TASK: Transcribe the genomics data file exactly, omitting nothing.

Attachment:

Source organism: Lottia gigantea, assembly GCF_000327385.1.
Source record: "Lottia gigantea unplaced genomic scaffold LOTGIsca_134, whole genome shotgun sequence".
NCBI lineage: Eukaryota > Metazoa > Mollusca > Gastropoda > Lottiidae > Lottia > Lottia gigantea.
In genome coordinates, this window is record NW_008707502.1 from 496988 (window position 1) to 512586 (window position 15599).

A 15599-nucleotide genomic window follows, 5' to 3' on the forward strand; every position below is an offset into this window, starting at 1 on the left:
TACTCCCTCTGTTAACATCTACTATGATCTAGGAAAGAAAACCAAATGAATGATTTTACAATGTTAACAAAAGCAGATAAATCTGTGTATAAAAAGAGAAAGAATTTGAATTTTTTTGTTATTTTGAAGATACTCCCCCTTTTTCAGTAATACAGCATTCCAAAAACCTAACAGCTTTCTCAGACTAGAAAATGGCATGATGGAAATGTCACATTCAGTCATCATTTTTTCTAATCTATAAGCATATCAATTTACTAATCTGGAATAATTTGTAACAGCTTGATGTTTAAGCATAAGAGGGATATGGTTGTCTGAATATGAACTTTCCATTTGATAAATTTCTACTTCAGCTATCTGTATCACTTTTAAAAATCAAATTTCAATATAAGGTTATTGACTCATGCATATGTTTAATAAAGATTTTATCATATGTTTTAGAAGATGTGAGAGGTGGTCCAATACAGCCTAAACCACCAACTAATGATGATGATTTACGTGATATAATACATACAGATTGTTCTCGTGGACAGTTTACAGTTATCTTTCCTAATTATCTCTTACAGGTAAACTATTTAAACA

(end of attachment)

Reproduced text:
Source organism: Lottia gigantea, assembly GCF_000327385.1.
Source record: "Lottia gigantea unplaced genomic scaffold LOTGIsca_134, whole genome shotgun sequence".
NCBI lineage: Eukaryota > Metazoa > Mollusca > Gastropoda > Lottiidae > Lottia > Lottia gigantea.
In genome coordinates, this window is record NW_008707502.1 from 496988 (window position 1) to 512586 (window position 15599).

A 15599-nucleotide genomic window follows, 5' to 3' on the forward strand; every position below is an offset into this window, starting at 1 on the left:
TACTCCCTCTGTTAACATCTACTATGATCTAGGAAAGAAAACCAAATGAATGATTTTACAATGTTAACAAAAGCAGATAAATCTGTGTATAAAAAGAGAAAGAATTTGAATTTTTTTGTTATTTTGAAGATACTCCCCCTTTTTCAGTAATACAGCATTCCAAAAACCTAACAGCTTTCTCAGACTAGAAAATGGCATGATGGAAATGTCACATTCAGTCATCATTTTTTCTAATCTATAAGCATATCAATTTACTAATCTGGAATAATTTGTAACAGCTTGATGTTTAAGCATAAGAGGGATATGGTTGTCTGAATATGAACTTTCCATTTGATAAATTTCTACTTCAGCTATCTGTATCACTTTTAAAAATCAAATTTCAATATAAGGTTATTGACTCATGCATATGTTTAATAAAGATTTTATCATATGTTTTAGAAGATGTGAGAGGTGGTCCAATACAGCCTAAACCACCAACTAATGATGATGATTTACGTGATATAATACATACAGATTGTTCTCGTGGACAGTTTACAGTTATCTTTCCTAATTATCTCTTACAGGTAAACTATTTAAACA